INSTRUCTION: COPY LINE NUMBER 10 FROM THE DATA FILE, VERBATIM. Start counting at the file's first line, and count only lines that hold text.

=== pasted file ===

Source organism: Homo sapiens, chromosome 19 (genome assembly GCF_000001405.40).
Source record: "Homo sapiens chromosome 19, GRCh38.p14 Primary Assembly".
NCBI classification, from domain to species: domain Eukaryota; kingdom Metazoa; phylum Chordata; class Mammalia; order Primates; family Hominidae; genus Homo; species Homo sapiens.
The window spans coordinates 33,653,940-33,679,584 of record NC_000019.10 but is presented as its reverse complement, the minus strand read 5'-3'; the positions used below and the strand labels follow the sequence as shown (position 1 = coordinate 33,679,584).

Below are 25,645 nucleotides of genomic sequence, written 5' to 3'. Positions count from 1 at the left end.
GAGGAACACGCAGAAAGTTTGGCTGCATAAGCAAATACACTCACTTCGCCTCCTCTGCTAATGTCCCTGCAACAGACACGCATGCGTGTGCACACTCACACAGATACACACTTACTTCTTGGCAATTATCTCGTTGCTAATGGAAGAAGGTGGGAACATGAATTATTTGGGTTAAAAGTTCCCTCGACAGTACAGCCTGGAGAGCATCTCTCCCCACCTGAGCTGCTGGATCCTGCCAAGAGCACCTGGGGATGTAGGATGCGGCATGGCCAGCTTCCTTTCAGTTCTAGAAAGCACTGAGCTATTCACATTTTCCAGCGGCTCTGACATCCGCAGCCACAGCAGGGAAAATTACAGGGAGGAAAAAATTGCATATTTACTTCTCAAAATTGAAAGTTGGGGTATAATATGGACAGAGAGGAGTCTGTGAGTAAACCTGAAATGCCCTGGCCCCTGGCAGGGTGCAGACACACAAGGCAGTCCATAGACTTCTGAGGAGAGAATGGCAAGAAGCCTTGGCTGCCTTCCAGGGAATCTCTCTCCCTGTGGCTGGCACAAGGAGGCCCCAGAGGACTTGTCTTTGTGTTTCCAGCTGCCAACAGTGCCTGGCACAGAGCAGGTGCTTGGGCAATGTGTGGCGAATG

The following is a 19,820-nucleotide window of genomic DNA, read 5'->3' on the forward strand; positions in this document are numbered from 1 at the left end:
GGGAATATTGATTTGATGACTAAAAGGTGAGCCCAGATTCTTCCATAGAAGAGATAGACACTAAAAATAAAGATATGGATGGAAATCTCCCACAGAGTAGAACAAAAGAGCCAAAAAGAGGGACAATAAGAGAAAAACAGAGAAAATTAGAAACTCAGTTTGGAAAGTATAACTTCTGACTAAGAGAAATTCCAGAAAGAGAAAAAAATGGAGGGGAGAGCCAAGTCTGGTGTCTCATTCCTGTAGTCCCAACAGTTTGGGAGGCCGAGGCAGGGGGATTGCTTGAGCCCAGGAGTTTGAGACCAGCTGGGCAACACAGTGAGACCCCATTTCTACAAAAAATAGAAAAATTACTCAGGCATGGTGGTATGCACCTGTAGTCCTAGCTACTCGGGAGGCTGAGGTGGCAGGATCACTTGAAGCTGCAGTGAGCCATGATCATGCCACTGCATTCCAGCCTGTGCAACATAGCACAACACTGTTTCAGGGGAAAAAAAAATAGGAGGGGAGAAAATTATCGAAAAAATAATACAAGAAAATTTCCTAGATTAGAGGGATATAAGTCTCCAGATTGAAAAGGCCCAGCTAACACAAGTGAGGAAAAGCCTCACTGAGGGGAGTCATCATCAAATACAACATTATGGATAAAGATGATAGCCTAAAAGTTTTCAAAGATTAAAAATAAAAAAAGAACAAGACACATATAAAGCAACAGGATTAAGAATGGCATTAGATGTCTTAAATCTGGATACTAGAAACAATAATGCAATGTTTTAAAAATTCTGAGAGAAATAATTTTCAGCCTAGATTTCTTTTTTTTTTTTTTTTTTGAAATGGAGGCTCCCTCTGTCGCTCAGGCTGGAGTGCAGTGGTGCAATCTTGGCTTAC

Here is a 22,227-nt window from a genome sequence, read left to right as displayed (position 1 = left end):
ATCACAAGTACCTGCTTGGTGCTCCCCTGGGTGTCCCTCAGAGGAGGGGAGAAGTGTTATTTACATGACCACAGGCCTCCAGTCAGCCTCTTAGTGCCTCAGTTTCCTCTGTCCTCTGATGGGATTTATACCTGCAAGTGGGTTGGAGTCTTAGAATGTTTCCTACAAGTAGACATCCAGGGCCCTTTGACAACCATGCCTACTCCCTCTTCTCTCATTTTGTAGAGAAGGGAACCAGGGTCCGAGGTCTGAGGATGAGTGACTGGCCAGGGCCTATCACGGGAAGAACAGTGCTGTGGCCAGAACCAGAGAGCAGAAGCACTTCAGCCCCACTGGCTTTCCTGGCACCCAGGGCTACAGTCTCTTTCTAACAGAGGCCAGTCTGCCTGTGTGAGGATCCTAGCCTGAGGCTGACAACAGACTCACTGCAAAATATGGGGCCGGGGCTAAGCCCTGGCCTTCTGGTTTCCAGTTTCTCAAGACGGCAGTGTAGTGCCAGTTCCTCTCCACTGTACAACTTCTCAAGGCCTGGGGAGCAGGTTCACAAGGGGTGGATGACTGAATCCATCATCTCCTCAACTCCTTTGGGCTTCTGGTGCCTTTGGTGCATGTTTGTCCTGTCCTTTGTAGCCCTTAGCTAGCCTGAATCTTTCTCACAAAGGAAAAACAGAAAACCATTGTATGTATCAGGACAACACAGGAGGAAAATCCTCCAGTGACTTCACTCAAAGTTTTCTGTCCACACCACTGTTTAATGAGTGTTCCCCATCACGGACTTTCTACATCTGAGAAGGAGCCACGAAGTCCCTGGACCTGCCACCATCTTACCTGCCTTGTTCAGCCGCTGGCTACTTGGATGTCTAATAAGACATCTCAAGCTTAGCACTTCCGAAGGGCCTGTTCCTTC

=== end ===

ATCACAAGTACCTGCTTGGTGCTCCCCTGGGTGTCCCTCAGAGGAGGGGAGAAGTGTTATTTACATGACCACAGGCCTCCAGTCAGCCTCTTAGTGCCTCAGTTTCCTCTGTCCTCTGATGGGATTTATACCTGCAAGTGGGTTGGAGTCTTAGAATGTTTCCTACAAGTAGACATCCAGGGCCCTTTGACAACCATGCCTACTCCCTCTTCTCTCATTTTGTAGAGAAGGGAACCAGGGTCCGAGGTCTGAGGATGAGTGACTGGCCAGGGCCTATCACGGGAAGAACAGTGCTGTGGCCAGAACCAGAGAGCAGAAGCACTTCAGCCCCACTGGCTTTCCTGGCACCCAGGGCTACAGTCTCTTTCTAACAGAGGCCAGTCTGCCTGTGTGAGGATCCTAGCCTGAGGCTGACAACAGACTCACTGCAAAATATGGGGCCGGGGCTAAGCCCTGGCCTTCTGGTTTCCAGTTTCTCAAGACGGCAGTGTAGTGCCAGTTCCTCTCCACTGTACAACTTCTCAAGGCCTGGGGAGCAGGTTCACAAGGGGTGGATGACTGAATCCATCATCTCCTCAACTCCTTTGGGCTTCTGGTGCCTTTGGTGCATGTTTGTCCTGTCCTTTGTAGCCCTTAGCTAGCCTGAATCTTTCTCACAAAGGAAAAACAGAAAACCATTGTATGTATCAGGACAACACAGGAGGAAAATCCTCCAGTGACTTCACTCAAAGTTTTCTGTCCACACCACTGTTTAATGAGTGTTCCCCATCACGGACTTTCTACATCTGAGAAGGAGCCACGAAGTCCCTGGACCTGCCACCATCTTACCTGCCTTGTTCAGCCGCTGGCTACTTGGATGTCTAATAAGACATCTCAAGCTTAGCACTTCCGAAGGGCCTGTTCCTTC